The Weight Loss Technique That Boosts Commitment

People experience more success with personal goals like weight loss with this technique.

People experience more success with personal goals like weight loss with this technique.

People lose more weight when they share their progress with others online, research finds.

The study shows the benefit of sharing both successes and failures with friends and followers on social media.

People who shared their progress online demonstrated more commitment to changing their eating habits, the study found.

Dr Tonya Williams Bradford, the study’s first author, said:

“Our research finds that individuals are more likely to realize success with personal goals when they make a public commitment to attaining them.

By sharing success and setbacks in virtual support communities on social media, we found people are achieving better results.

This works especially well with goals like weight loss, where before and after images can be shared online with other community members.”

The study followed a group of people who were trying to lose weight over four years.

The results showed that making a public commitment to weight loss made people more likely to follow through.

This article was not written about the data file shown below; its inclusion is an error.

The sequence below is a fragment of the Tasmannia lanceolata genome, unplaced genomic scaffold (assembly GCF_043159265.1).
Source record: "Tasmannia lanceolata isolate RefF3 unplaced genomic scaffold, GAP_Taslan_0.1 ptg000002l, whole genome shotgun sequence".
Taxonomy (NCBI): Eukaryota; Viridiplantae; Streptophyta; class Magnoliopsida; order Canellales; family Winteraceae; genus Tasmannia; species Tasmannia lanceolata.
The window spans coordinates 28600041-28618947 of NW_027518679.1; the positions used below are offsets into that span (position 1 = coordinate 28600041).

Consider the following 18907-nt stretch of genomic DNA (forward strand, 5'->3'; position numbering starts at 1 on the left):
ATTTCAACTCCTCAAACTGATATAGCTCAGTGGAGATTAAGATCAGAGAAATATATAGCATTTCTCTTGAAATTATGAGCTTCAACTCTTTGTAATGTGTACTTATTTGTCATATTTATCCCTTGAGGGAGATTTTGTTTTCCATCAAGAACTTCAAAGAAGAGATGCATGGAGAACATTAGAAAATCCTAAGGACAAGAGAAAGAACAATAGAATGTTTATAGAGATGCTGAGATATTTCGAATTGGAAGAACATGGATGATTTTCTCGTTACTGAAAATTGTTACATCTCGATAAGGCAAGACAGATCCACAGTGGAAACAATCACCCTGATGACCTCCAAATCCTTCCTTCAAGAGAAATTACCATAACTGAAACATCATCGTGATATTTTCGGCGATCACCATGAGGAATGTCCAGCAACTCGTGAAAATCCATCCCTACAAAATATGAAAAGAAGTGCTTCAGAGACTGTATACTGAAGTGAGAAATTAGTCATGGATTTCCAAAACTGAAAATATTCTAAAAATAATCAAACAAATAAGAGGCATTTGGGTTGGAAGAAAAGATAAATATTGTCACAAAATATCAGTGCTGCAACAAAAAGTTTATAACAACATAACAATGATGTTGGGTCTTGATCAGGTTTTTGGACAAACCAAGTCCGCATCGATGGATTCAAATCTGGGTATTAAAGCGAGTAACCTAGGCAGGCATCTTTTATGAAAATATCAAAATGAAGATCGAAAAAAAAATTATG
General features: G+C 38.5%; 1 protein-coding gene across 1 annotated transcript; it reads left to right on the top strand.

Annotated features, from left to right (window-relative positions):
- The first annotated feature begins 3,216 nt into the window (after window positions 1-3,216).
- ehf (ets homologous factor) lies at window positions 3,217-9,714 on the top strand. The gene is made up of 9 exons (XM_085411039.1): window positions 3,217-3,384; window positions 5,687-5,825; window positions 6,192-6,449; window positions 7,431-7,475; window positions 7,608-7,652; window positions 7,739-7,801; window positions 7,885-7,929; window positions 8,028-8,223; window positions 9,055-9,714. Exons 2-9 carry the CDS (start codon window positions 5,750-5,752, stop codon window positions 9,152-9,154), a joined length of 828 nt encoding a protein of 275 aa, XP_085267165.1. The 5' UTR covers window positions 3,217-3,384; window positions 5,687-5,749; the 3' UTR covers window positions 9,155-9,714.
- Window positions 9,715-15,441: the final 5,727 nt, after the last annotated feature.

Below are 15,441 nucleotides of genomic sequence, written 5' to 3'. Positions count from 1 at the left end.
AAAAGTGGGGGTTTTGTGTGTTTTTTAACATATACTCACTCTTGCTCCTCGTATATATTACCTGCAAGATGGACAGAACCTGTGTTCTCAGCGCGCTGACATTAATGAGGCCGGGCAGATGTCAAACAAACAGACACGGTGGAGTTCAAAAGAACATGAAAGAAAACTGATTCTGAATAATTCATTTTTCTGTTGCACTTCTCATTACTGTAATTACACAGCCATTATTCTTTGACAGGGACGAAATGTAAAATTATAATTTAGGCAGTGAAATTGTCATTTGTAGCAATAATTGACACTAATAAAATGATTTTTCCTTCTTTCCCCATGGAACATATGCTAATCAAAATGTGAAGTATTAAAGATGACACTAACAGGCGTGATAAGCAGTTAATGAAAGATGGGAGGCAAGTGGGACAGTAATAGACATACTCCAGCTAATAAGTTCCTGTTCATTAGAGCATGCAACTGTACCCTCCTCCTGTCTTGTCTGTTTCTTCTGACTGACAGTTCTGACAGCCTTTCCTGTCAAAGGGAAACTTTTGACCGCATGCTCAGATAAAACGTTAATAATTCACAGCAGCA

Dr Bradford explained:

“Through our research we found public commitment, which is a declaration of a position, increases the likelihood of compliance to a course of action and is a key part of a successful weight loss plan.

When people seeking to lose weight join a virtual support community and share their plans online to attain their goals, they invite members to join them by offering encouragement in both words and actions.

This exchange of online support facilitates adherence to the offline goal of losing weight.

Public accountability is key.”

The study was published in the journal Journal of Interactive Marketing (Bradford et al., 2017).

Author: Jeremy Dean

Psychologist, Jeremy Dean, PhD is the founder and author of PsyBlog. He holds a doctorate in psychology from University College London and two other advanced degrees in psychology. He has been writing about scientific research on PsyBlog since 2004. He is also the author of the book "Making Habits, Breaking Habits" (Da Capo, 2013) and several ebooks.

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